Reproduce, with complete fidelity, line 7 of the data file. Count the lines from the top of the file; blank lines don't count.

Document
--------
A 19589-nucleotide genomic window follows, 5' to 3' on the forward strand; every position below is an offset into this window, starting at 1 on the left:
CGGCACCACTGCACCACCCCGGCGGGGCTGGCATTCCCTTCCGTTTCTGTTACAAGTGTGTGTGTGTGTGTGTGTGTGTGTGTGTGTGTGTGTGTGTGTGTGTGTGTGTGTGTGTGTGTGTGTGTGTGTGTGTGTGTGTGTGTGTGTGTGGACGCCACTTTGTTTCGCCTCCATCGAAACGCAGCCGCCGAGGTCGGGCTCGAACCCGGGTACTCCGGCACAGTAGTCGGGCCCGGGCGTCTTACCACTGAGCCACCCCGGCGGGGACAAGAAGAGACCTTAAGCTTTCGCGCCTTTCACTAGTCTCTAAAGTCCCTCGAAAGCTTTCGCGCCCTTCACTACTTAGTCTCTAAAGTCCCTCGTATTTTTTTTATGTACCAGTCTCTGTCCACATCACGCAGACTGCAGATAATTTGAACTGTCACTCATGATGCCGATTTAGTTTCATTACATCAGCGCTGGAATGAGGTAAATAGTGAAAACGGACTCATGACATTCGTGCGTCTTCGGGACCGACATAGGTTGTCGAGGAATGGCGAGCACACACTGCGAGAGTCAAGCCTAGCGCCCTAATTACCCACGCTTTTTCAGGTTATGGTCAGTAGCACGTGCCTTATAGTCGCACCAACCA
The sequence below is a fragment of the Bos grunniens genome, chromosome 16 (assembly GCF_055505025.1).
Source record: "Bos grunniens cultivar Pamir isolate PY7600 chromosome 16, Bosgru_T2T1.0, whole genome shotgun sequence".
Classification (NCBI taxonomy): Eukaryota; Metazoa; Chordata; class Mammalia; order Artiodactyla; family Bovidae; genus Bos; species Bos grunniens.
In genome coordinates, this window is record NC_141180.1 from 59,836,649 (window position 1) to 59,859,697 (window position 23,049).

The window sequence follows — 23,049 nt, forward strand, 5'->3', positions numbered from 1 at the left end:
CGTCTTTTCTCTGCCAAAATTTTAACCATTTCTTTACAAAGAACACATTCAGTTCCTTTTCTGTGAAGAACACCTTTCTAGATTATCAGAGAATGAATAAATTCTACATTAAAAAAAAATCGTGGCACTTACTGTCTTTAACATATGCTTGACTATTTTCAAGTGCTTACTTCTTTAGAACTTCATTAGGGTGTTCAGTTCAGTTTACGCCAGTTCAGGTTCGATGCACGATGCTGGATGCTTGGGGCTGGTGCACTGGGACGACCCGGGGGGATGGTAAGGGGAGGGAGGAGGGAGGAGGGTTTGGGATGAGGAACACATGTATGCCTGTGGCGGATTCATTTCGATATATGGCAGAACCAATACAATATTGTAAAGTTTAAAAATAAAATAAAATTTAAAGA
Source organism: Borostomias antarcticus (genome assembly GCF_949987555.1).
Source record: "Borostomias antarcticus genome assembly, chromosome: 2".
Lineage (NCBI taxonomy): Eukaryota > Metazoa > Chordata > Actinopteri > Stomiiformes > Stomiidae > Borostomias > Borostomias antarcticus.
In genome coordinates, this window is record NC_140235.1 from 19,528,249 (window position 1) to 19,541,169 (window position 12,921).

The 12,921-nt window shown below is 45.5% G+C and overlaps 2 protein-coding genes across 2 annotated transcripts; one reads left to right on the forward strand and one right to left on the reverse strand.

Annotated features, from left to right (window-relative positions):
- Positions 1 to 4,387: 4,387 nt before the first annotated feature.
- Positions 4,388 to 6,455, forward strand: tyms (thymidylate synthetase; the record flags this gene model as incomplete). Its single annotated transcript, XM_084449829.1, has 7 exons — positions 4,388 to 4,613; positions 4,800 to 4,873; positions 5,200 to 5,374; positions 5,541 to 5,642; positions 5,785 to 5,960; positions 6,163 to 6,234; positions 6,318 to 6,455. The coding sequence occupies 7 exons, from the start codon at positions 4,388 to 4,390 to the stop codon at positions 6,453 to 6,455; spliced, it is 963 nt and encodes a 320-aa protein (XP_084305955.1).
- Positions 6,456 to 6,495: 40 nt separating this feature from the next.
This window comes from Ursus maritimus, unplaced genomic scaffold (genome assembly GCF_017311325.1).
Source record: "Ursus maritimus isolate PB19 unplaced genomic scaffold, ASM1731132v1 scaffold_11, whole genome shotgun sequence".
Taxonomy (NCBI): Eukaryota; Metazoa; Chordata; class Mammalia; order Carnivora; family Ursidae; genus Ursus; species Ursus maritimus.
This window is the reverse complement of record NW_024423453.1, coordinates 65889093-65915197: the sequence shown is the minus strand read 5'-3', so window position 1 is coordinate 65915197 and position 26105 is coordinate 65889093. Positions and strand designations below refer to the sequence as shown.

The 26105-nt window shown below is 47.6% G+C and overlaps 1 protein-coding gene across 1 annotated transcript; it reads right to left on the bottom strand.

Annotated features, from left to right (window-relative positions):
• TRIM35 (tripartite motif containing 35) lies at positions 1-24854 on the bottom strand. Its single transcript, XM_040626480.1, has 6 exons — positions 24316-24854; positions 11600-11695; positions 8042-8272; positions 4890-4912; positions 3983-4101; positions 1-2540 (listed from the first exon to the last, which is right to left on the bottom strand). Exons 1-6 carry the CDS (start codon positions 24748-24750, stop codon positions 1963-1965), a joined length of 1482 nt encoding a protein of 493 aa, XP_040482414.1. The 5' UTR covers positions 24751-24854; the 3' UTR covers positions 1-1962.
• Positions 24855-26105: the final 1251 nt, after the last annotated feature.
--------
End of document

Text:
The window sequence follows — 23,049 nt, forward strand, 5'->3', positions numbered from 1 at the left end: